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Published: Friday, 8/22/2014 - Updated: 1 month ago

Extremists' use of Syria as a sanctuary is at the heart of Obama's counterterror dilemma

ASSOCIATED PRESS
Deputy National Security Adviser for Strategic Communications and Speechwriting Ben Rhodes speaks to reporters during a press briefing Friday in Edgartown, Mass., on the island of Martha's Vineyard. Deputy National Security Adviser for Strategic Communications and Speechwriting Ben Rhodes speaks to reporters during a press briefing Friday in Edgartown, Mass., on the island of Martha's Vineyard.
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WASHINGTON — President Barack Obama will consider airstrikes in Syria if needed in the battle against the Islamic State terrorists who beheaded an American journalist.

“Any strategy to deal with the ISIL organization has to deal with both sides of the border in Iraq and Syria,” Obama’s deputy national security adviser, Ben Rhodes, told reporters today. While Obama hasn’t approved such a strike yet, “we’re not going to be restricted by borders,” he said.

The Islamic State, also known by acronyms such as ISIL, released a video on Aug. 19 of journalist James Foley’s beheading, and declared in an Internet posting that he was executed because of U.S. airstrikes against the group in Iraq that began earlier this month. It wasn’t clear when Foley was killed. U.S. officials believe he was killed in Syria.

Obama authorized a rescue mission of Foley and other Americans held hostage in Syria. The attempt early this summer failed when U.S. forces found the hostages had been moved. The U.S., as is its policy, refused to pay captors a ransom demand of $133 million.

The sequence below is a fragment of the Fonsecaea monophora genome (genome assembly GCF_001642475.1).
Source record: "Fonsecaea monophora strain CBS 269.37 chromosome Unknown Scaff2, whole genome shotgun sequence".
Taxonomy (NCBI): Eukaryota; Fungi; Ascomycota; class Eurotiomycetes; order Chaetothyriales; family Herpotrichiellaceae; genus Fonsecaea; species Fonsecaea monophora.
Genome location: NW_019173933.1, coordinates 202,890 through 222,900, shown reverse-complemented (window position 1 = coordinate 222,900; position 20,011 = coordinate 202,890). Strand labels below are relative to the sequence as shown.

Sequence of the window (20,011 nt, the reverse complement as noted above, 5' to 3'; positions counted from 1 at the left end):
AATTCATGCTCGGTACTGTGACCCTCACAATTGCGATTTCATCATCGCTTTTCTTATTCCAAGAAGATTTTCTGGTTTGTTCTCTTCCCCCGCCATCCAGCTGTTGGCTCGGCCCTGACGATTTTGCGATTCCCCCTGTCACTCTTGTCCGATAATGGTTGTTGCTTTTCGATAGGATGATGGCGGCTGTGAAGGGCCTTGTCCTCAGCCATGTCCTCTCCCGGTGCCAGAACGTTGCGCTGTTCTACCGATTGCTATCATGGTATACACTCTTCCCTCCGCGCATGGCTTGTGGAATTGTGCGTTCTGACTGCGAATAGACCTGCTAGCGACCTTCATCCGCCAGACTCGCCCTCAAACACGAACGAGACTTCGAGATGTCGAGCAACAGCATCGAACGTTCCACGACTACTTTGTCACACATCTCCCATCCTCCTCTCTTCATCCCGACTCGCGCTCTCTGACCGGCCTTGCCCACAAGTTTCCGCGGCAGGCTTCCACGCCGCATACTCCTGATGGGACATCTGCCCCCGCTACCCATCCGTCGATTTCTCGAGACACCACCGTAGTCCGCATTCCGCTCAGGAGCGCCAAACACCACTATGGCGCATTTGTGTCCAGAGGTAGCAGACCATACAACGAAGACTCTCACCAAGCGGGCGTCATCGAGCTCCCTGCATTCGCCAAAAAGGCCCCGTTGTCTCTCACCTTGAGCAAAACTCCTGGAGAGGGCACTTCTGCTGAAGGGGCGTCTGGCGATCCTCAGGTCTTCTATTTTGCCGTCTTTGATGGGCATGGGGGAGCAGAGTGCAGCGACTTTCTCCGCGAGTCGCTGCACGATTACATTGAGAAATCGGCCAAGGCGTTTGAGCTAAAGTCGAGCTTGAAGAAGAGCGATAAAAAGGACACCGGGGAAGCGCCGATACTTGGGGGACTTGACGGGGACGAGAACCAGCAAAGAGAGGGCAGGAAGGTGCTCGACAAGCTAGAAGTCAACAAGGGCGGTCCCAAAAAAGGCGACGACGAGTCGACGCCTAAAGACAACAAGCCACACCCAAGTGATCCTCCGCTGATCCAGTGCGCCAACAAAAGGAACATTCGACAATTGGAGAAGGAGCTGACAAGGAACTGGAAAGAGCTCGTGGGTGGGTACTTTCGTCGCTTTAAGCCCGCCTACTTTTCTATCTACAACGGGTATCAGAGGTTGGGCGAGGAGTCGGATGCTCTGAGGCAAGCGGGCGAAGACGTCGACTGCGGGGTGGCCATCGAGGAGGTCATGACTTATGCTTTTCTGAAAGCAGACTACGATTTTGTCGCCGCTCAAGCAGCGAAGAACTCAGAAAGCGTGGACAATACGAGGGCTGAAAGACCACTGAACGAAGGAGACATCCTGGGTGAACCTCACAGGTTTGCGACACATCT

Foley’s beheading, Rhodes said today, was a “terrorist attack” against America.

“He’s an American and we see that as an attack on our country when one of our own is killed like that,” said Rhodes, who spoke to reporters on Martha’s Vineyard, Massachusetts, where Obama is on vacation.

Dempsey’s Comments

Thursday, U.S. Army General Martin Dempsey, chairman of the Joint Chiefs of Staff, said Islamic State couldn’t be defeated unless the U.S. and international partners take on the militants in Syria as well as Iraq.

Rhodes declined to say whether Obama was seeking congressional authorization for additional actions in Syria. The strikes in Iraq were at the invitation of that government. The president is unlikely to get a similar invitation from Syrian President Bashar al-Assad, who Obama has called on to step down and threatened with airstrikes.

“As we’ve done against al-Qaeda around the world, we’ll take whatever action is necessary to protect our people,” Rhodes said.

U.S. military forces carried out three airstrikes on Islamic terrorists today in the vicinity of Iraq’s Mosul Dam, the U.S. Central Command in Tampa, Florida, said in a statement. There have been 93 airstrikes since Aug. 8.



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